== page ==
People with Marfan syndrome have an unusually long height, abnormally long limbs and may develop cardiovascular, eye, and skeletal complications.
On January 6, Hospital E, Hanoi, announced a case of a 11-year-old boy in Thanh Hoa, 1.8 meters tall, with abnormal manifestations in the extremities. The fingers and toes are long, larger than their peers, and the baby’s chest is protruding.
The results of a full body X-ray, DNA test to detect damage in the gene segment (FBN1), determine the baby has Marfan syndrome. This is a genetic disorder that affects connective tissue, causing damage to many organs in the body such as the heart, eyes, lungs, blood vessels, ligaments, and bones.
Marfan syndrome makes the patient deficient in a type of fibrillin in the tissue. This causes parts such as their limbs to contract abnormally under stress. The faulty gene fibrillin also causes some parts of the bones to elongate than normal.
Data shows that the global Marfan prevalence is one in 3,000 people. Typical features include tall, unusually long fingers, congenital heart defects and eye problems. This syndrome cannot be cured. Doctors often focus on controlling symptoms including loose joints, arched spine.
According to the National Health Service (NHS) UK, children often inherit the condition from their parents. There are also people who develop the disease during adulthood, not by birth. In most cases, the disease worsens over time.
Marfan disease can cause dangerous complications, including cardiovascular complications. People with Marfan often experience aortic aneurysm, aortic dissection, and heart valve defects.
Some patients also experience eye complications such as lens aberration, in which the focused lens in the eye moves out of position as the support structure weakens. They have retinal problems, early onset cataracts.
Others had bone complications. Marfan syndrome increases the risk of abnormal spinal curvature, scoliosis. This interferes with normal rib development, possibly causing the sternum to protrude or indent.
The highest family in England has also been reported to have this syndrome. Bianca Brouwers, 33 years old, is 1.9 meters tall. Her daughters, Leah, 12, Emma, 6, and Lexi, 4, all have Marfan.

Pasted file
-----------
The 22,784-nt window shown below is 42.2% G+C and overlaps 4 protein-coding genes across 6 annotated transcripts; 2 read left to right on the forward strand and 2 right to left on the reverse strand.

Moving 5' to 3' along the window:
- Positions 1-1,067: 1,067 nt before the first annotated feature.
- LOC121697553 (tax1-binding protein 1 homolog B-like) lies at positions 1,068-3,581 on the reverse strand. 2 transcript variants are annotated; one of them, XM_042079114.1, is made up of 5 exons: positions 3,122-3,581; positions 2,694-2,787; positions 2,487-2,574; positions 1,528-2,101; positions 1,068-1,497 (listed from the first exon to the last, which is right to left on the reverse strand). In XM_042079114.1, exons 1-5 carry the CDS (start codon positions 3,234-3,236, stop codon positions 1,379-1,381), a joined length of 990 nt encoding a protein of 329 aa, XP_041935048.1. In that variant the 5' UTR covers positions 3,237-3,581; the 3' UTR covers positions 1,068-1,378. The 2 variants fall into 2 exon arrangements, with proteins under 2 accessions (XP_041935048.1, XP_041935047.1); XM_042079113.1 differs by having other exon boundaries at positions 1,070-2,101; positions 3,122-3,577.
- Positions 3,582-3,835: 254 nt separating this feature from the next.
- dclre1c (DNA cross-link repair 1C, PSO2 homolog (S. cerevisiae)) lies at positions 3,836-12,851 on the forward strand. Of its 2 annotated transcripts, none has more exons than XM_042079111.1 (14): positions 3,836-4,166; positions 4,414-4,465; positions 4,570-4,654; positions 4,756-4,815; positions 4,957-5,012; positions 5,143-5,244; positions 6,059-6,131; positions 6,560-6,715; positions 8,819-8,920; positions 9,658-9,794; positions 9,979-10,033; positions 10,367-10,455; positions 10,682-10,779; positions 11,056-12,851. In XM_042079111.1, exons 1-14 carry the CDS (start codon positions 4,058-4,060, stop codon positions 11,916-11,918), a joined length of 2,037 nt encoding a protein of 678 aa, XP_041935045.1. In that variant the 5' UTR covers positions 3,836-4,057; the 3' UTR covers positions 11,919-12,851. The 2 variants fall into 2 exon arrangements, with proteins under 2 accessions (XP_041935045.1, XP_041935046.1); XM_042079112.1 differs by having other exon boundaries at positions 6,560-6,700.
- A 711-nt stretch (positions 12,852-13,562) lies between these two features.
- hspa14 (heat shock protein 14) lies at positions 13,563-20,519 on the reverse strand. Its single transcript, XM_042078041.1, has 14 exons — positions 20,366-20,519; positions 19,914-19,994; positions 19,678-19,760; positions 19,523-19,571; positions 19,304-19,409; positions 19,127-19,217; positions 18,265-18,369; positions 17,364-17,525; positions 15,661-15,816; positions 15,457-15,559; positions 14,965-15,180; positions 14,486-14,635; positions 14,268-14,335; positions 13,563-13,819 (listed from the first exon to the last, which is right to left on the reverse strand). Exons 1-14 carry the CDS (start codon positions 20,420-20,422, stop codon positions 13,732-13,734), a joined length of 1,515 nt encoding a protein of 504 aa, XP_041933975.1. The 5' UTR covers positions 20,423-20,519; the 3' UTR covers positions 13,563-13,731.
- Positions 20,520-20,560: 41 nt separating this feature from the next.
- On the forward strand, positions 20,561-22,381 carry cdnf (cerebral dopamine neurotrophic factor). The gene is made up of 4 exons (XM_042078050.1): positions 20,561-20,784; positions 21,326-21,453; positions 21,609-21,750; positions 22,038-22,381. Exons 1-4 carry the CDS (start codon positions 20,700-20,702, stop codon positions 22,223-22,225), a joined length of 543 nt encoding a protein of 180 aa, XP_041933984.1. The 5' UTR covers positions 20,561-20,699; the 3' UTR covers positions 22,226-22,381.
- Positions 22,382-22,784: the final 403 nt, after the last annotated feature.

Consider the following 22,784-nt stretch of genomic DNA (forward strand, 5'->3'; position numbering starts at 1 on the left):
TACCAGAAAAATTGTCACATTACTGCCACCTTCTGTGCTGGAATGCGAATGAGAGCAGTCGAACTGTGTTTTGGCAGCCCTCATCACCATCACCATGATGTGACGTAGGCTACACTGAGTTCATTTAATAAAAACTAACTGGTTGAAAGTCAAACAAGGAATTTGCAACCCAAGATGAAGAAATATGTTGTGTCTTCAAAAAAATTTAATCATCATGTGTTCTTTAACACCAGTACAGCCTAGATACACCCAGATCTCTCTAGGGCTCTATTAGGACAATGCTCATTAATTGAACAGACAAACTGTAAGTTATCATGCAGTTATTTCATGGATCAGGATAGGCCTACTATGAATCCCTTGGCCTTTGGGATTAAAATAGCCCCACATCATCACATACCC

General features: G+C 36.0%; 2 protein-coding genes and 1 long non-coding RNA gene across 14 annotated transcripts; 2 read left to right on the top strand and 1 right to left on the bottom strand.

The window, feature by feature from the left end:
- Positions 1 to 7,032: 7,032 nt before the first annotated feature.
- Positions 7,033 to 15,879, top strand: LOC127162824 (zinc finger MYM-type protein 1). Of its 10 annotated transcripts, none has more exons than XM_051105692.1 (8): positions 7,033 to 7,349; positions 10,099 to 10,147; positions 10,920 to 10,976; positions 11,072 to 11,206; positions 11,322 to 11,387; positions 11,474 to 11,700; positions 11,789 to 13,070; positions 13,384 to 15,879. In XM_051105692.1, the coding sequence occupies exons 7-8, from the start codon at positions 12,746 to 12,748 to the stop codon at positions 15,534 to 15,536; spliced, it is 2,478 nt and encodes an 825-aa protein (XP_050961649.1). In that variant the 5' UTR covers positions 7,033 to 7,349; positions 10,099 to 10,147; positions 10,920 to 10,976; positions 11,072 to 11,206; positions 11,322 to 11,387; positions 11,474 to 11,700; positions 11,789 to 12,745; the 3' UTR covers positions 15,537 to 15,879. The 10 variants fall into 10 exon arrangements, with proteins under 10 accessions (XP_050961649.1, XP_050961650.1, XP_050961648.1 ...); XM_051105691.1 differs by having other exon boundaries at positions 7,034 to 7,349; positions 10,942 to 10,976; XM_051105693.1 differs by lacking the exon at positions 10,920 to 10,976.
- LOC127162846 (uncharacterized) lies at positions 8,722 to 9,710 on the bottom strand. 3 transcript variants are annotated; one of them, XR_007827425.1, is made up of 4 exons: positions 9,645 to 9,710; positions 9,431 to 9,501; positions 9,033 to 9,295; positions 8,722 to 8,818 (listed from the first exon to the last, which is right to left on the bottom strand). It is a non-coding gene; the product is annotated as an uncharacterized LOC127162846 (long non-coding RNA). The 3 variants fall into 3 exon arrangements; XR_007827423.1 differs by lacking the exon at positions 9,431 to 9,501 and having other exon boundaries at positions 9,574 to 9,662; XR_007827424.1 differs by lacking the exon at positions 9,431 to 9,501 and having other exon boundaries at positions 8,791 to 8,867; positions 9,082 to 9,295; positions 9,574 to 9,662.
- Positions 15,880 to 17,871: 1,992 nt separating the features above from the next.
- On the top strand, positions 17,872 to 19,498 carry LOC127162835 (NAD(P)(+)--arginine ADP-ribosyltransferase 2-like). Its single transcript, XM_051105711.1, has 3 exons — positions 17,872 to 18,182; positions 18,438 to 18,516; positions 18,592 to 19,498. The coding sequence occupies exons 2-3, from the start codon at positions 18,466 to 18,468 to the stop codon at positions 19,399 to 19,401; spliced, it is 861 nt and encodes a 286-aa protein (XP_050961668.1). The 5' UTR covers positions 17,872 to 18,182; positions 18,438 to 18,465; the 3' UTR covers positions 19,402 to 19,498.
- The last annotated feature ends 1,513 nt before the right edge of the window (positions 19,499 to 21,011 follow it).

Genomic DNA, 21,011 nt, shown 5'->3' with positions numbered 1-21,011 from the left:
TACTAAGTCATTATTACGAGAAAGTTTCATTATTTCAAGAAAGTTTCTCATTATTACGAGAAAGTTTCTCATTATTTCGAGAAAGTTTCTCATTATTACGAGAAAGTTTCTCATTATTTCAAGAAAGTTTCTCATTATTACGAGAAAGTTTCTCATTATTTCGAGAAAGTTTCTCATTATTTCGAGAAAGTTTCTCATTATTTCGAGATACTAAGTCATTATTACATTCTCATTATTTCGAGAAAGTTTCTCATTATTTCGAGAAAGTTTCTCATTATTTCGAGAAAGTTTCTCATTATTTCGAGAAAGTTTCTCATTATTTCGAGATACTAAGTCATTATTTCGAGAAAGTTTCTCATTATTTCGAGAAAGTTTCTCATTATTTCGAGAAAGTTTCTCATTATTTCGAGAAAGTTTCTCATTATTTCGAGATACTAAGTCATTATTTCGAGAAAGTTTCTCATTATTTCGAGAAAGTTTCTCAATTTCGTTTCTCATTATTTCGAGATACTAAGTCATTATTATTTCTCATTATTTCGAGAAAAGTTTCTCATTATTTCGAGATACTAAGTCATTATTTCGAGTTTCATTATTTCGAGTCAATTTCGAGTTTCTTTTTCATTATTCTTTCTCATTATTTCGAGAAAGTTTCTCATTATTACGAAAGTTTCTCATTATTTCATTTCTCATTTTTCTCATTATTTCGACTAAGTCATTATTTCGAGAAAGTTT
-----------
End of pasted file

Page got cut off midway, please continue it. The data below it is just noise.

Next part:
“The immature Leah is 1.79 m tall. Emma is 1.2 m tall, ahead of her classmates. Lexi wears her clothes twice her age,” Brouwers said.
Her sister and niece Miss Brouwers, 32, and Natascha, 15, also have the problem. Both are over 1.8 m high.
Her children are in relatively normal health. When she was born, Lexi was even smaller than other children, weighing only 2.7 kg. Leah is in stable condition, weighing 3.6 kg when born. Emma’s weight is 5 kg, plumper than usual.
Two weeks after birth, the youngest Lexi was diagnosed with Cri du Chat syndrome, also known as cat chirping syndrome or 5p chromosomal deletion syndrome. Infected children often have high-pitched, high-pitched, cat-like calls. The most common symptoms are a baby’s head, small jaws, wide eyes and low ears.
But when he saw Lexi’s slender toes and fingers, the doctor diagnosed her with Marfan syndrome, just like her sisters and mothers.
“The doctor said that my baby is the only girl in the world with both of these conditions. At that time we did not know what disease she would develop, become small or become a giant like women. in the family, “Brouwers said.
At first, Lexi was quite stunted. Up to one year old, she still wears baby clothes 0-3 months. Over a year old, you grow up rapidly.
“It was like her limbs were stretching out for one night. The doctor realized that Marfan syndrome had prevailed,” Brouwers said.
Now, Lexi is nearly 1.2 meters tall, wearing clothes designed for children 8 to 9 years old. This condition makes it difficult for me to walk and talk.
“It’s heartbreaking to think I might never hear you call me. But I did other important things as well. I climbed onto my stuff and started going to school. She couldn’t say, Always giggling and having a lot of friends. We are all proud of our children, “Brouwers said.
Thuc Linh (According to the Daily Mail, Mayo Clinic)